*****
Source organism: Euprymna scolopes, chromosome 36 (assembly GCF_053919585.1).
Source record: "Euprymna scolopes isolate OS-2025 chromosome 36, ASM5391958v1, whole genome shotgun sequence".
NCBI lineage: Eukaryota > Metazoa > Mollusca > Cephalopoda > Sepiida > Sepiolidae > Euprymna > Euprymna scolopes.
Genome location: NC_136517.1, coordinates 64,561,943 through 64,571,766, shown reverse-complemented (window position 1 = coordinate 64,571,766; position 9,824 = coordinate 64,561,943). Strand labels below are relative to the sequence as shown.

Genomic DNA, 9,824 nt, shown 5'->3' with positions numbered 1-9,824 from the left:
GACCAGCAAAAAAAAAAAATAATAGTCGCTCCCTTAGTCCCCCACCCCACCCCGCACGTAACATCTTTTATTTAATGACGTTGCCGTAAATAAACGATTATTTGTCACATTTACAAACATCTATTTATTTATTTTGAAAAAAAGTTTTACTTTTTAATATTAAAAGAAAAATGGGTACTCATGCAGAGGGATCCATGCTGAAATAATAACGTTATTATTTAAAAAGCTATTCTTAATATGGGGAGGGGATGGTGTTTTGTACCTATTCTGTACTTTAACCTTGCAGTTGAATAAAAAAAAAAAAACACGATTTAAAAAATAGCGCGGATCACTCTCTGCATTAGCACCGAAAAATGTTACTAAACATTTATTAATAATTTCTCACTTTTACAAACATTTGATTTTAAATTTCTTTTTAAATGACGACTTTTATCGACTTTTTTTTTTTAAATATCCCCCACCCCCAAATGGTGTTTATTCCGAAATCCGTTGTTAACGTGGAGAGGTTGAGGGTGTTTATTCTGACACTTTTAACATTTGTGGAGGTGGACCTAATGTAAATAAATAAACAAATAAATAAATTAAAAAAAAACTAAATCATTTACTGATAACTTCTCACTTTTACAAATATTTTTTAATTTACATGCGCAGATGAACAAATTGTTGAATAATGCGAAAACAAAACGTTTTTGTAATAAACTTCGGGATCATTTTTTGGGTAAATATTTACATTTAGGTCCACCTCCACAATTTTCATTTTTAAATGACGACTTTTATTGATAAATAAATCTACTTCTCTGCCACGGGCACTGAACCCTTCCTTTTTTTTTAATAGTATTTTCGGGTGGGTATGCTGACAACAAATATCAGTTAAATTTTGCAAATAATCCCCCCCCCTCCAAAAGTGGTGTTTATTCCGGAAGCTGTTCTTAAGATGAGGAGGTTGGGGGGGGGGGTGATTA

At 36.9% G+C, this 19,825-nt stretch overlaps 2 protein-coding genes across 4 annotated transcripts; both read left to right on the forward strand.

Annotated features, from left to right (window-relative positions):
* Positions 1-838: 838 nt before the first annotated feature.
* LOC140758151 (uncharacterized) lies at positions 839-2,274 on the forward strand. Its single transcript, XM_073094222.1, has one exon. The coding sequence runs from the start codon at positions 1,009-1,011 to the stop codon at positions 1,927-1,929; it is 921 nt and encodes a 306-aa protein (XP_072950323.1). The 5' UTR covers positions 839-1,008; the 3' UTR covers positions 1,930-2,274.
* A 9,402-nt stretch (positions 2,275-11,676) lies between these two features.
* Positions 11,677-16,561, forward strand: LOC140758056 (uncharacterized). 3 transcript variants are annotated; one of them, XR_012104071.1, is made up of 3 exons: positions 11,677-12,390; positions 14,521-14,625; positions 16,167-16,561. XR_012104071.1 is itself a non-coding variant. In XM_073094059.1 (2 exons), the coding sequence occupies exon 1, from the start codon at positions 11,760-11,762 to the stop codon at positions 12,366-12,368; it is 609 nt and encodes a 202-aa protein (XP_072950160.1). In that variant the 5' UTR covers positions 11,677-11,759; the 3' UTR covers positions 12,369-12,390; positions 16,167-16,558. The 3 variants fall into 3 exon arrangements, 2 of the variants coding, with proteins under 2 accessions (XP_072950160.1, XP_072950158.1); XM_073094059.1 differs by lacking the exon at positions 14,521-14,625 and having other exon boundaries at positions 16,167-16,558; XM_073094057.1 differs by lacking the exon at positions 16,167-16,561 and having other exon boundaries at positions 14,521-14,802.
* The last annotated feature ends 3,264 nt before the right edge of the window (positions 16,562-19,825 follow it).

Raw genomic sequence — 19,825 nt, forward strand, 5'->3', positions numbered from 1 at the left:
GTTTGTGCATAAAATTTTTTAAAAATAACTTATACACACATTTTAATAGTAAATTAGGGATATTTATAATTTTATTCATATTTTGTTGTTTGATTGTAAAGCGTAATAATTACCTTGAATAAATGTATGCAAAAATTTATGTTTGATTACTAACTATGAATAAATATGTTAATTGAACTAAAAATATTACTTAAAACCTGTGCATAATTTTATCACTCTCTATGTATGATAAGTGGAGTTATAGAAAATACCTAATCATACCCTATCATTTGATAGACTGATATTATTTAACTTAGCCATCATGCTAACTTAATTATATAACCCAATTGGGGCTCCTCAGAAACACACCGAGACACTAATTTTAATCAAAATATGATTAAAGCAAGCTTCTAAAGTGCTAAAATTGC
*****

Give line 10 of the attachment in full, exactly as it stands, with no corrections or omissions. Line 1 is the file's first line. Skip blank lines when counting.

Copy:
* LOC140758151 (uncharacterized) lies at positions 839-2,274 on the forward strand. Its single transcript, XM_073094222.1, has one exon. The coding sequence runs from the start codon at positions 1,009-1,011 to the stop codon at positions 1,927-1,929; it is 921 nt and encodes a 306-aa protein (XP_072950323.1). The 5' UTR covers positions 839-1,008; the 3' UTR covers positions 1,930-2,274.